What is environmental leadership? The answer would almost certainly vary over time and across audiences, but there are some common themes. In my view, environmental leadership can be described in five progressive stages of evaluation and insight, each one more honest and potentially impactful than the former. That said, someone else might see eight or three stages where I see five, and so the aim of this list is not so much to create conceptual buckets, but rather to give a sense for the direction we ought to head if we are to succeed in our quest for a sustainable and healthy planet.
Stage 1. Looking in the “Garden”
This is about asking yourself whether you are taking care of yourself. Are you, as a global corporate entity, using up natural resources on which you depend at a rate greater than they are being replenished? This can mean your well water or the aquifers on which your farm or industrial operation sit. At the end of the day, it’s about you and your survival. Leadership here is about performing for yourself or your company, full stop. Up until the late twentieth century, this was the dominant form of environmental leadership on the individual and global level.
Stage 2. Looking around “Neighborhood”
After looking in the garden, this is about asking how I compare with others. Is my competitor doing the same thing I am? Do I care, and should I use up as much of the resource as I can while it lasts? It’s also about asking whether there is an advantage in being better than my neighbor or competitor? Would other stakeholders like my investors or local regulator treat me more favorably if I acted better than the average bloke in my neighborhood or marketplace? Leadership here is all about relative performance, and whether there are perceived benefits in being “better than” a peer or competitor. This model has dominated the environmental leadership paradigm until very recently, and is exemplified by the many sustainability indexes or rankings of corporate actors compared to each other.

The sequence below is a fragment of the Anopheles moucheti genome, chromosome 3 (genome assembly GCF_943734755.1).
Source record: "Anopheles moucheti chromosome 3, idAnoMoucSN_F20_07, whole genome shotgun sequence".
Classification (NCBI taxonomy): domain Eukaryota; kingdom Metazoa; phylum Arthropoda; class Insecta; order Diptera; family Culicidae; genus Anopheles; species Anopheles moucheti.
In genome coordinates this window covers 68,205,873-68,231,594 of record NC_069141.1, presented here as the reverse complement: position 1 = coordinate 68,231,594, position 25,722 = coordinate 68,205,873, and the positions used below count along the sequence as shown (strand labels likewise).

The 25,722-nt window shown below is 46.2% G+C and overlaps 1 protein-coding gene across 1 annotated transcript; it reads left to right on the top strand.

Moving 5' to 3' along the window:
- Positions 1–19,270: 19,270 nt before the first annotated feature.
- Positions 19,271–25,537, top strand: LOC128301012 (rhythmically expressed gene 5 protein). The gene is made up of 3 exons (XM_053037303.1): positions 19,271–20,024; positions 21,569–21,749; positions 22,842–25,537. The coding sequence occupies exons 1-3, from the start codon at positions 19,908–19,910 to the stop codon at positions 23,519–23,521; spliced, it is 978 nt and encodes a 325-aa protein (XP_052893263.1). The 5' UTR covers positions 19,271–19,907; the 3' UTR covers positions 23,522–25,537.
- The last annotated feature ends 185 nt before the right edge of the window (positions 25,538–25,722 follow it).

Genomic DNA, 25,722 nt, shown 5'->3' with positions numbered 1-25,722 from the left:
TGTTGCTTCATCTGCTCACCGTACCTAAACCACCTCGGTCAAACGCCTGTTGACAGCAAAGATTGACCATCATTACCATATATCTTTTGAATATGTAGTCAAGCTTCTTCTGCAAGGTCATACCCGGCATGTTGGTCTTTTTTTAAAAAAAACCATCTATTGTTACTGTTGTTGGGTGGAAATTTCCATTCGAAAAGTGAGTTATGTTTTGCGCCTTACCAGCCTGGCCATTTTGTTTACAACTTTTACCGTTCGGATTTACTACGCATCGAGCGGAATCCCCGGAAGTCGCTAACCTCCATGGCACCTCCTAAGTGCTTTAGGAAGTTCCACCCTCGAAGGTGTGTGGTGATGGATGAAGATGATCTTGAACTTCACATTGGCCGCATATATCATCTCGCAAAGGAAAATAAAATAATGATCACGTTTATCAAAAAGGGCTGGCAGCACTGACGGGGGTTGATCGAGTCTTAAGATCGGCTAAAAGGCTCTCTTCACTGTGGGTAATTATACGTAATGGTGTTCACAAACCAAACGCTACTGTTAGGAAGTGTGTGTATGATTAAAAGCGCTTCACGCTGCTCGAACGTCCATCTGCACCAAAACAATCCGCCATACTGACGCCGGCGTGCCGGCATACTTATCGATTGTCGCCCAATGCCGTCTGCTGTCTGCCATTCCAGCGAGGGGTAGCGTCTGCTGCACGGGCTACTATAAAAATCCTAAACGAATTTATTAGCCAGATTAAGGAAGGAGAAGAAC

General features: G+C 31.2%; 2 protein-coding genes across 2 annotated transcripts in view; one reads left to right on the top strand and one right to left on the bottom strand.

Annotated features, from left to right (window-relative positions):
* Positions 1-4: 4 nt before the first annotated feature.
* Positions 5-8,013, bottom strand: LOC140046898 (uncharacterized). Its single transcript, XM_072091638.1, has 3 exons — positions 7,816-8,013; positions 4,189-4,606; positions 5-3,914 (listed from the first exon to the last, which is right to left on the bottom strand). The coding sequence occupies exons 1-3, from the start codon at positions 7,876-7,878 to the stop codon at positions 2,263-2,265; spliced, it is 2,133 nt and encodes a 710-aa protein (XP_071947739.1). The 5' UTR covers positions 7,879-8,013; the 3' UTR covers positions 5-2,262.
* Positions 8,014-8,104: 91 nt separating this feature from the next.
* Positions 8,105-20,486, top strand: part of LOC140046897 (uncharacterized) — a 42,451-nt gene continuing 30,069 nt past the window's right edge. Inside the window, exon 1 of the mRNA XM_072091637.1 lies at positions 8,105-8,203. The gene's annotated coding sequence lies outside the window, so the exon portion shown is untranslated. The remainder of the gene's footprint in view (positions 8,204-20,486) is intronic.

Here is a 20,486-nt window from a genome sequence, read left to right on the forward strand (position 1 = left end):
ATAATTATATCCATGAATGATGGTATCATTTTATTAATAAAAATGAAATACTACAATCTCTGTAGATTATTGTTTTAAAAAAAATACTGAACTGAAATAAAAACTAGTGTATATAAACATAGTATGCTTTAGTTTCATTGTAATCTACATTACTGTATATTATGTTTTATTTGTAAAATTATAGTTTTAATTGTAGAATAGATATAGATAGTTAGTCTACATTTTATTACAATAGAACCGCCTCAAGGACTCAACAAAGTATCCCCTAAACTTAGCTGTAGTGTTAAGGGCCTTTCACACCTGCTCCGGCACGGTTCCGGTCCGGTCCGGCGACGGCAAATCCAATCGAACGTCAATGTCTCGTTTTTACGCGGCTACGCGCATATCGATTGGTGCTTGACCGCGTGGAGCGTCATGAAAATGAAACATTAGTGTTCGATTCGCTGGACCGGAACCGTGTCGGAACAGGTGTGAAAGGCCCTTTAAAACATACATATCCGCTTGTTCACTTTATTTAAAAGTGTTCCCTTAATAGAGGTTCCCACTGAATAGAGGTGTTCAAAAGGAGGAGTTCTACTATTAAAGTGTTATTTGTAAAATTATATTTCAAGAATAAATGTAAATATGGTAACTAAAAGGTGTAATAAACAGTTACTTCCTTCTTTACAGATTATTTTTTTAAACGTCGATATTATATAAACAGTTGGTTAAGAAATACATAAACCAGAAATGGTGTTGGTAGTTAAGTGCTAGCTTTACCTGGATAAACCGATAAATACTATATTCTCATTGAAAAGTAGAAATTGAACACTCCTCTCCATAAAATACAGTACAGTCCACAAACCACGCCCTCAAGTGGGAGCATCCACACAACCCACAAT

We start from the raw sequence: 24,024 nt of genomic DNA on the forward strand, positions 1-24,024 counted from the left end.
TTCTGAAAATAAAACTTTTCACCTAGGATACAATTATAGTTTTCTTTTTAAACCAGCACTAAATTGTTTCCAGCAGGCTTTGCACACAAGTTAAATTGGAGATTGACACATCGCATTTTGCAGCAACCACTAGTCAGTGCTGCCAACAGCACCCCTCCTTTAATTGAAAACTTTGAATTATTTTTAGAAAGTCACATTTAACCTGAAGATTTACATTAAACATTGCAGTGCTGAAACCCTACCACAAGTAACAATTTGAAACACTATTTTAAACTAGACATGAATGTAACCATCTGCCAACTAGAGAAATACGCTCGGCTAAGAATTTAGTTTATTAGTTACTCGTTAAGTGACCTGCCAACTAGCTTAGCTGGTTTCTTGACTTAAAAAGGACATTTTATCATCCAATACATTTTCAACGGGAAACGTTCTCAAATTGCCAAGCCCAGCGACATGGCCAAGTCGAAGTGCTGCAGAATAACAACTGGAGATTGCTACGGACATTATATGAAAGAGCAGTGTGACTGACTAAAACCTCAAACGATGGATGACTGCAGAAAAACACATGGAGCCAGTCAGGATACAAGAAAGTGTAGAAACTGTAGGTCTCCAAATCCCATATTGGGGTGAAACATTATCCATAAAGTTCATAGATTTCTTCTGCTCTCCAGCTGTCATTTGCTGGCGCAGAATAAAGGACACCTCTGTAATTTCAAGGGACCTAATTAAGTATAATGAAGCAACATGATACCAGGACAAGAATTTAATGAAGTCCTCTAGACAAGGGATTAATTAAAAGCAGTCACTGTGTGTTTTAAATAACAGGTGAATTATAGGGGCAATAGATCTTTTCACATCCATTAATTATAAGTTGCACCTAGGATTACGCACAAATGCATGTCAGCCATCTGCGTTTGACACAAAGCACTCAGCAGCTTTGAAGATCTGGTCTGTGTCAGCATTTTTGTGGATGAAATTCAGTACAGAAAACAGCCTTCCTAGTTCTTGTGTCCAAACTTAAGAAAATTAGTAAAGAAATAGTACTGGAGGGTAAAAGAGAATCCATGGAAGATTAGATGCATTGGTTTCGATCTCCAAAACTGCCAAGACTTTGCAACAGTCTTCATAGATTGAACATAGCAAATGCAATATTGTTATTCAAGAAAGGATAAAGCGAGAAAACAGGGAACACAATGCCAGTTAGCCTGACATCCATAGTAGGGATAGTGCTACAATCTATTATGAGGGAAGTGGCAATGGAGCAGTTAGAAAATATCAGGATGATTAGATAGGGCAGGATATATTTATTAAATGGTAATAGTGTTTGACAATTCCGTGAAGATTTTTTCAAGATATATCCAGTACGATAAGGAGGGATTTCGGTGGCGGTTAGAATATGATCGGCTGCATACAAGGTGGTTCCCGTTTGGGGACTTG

Stage 3. Looking at the Planet
After looking around the neighborhood or marketplace, this is about asking whether performing better than my neighbors is actually going to help me in the end? Is my fishery viable even if all the fisherman in the village take an equal number of fish? Given the rate of climate change, is my oil company really viable, even though we are diversifying more than my competitors into renewable energy sources? It’s about understanding the externalities outside of my neighborhood or marketplace which might change the rules of the game and turn A+ actors into failures because nobody was actually performing within the parameters or tolerances of the environment or planet. Leadership here is all about holistic performance, and whether the whole, or planet, is degraded despite or because of the actions of the parts. This model is beginning to take hold as a more viable way to measure environmental leadership at a time when we have the clear capacity to disrupt the entire global ecosystem. The COP21 result recently in Paris is a good example of this type of leadership, with the parts assuming responsibility for the whole.